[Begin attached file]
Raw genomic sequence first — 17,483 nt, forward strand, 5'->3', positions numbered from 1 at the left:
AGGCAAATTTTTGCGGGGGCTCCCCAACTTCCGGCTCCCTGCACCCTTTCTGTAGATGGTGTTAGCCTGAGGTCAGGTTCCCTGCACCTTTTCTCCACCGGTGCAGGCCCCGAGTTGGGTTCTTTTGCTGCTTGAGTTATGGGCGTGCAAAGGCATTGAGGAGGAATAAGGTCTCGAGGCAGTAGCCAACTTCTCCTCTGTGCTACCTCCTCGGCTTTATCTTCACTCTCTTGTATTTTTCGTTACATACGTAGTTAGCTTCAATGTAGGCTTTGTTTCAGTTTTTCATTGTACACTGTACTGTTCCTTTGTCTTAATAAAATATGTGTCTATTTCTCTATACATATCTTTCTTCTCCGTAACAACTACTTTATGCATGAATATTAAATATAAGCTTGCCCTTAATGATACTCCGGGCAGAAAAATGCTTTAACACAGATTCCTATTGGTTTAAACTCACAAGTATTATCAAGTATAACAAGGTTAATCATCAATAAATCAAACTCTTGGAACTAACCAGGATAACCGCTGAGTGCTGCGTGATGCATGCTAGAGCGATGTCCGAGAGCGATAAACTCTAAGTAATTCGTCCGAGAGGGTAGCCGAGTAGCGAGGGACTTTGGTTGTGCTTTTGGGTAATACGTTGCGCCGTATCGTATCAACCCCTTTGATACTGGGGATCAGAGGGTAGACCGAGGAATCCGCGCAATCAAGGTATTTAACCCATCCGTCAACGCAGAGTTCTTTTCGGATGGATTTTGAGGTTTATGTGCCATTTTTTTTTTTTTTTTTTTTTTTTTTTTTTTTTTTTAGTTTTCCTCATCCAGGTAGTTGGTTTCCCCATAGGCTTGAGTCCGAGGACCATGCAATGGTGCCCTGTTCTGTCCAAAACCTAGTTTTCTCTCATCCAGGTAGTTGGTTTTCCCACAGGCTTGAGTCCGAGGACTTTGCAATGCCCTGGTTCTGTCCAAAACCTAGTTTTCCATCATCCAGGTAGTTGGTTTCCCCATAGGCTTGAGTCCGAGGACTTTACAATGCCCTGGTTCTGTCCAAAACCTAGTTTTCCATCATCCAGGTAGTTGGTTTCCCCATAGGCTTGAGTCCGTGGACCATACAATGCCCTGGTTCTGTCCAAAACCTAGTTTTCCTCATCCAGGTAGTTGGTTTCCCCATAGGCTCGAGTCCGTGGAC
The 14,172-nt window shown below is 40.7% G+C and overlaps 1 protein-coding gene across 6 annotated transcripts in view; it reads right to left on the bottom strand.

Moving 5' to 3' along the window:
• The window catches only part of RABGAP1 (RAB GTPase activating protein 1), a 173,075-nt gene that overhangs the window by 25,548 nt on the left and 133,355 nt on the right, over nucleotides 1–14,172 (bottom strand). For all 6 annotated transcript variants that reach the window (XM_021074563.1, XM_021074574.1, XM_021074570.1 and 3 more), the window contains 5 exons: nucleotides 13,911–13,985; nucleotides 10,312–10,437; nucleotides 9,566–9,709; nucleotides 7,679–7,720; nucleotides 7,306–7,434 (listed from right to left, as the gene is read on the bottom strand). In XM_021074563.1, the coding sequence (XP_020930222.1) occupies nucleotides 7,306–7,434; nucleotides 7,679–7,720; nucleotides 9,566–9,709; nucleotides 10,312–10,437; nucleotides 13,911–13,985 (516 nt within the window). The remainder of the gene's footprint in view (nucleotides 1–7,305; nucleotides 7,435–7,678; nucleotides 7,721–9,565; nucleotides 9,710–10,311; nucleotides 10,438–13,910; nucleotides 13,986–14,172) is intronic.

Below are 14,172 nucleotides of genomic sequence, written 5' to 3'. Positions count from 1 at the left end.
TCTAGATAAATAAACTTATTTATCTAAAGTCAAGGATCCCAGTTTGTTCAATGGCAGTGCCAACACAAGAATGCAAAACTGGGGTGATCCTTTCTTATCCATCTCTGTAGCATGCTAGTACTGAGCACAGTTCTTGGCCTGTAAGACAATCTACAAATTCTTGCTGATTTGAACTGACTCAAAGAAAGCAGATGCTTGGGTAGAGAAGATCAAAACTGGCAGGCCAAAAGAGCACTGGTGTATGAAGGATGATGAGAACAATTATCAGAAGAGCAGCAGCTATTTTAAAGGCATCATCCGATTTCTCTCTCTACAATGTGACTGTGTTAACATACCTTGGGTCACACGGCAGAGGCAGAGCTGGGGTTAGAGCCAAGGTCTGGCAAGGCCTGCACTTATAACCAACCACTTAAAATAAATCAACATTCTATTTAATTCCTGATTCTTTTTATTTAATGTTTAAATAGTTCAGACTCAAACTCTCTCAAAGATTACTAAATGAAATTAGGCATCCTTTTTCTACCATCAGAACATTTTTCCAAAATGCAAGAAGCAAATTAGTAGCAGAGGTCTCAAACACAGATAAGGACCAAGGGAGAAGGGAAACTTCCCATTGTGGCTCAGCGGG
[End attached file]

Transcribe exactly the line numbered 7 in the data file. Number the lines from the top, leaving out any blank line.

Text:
TCTAGATAAATAAACTTATTTATCTAAAGTCAAGGATCCCAGTTTGTTCAATGGCAGTGCCAACACAAGAATGCAAAACTGGGGTGATCCTTTCTTATCCATCTCTGTAGCATGCTAGTACTGAGCACAGTTCTTGGCCTGTAAGACAATCTACAAATTCTTGCTGATTTGAACTGACTCAAAGAAAGCAGATGCTTGGGTAGAGAAGATCAAAACTGGCAGGCCAAAAGAGCACTGGTGTATGAAGGATGATGAGAACAATTATCAGAAGAGCAGCAGCTATTTTAAAGGCATCATCCGATTTCTCTCTCTACAATGTGACTGTGTTAACATACCTTGGGTCACACGGCAGAGGCAGAGCTGGGGTTAGAGCCAAGGTCTGGCAAGGCCTGCACTTATAACCAACCACTTAAAATAAATCAACATTCTATTTAATTCCTGATTCTTTTTATTTAATGTTTAAATAGTTCAGACTCAAACTCTCTCAAAGATTACTAAATGAAATTAGGCATCCTTTTTCTACCATCAGAACATTTTTCCAAAATGCAAGAAGCAAATTAGTAGCAGAGGTCTCAAACACAGATAAGGACCAAGGGAGAAGGGAAACTTCCCATTGTGGCTCAGCGGG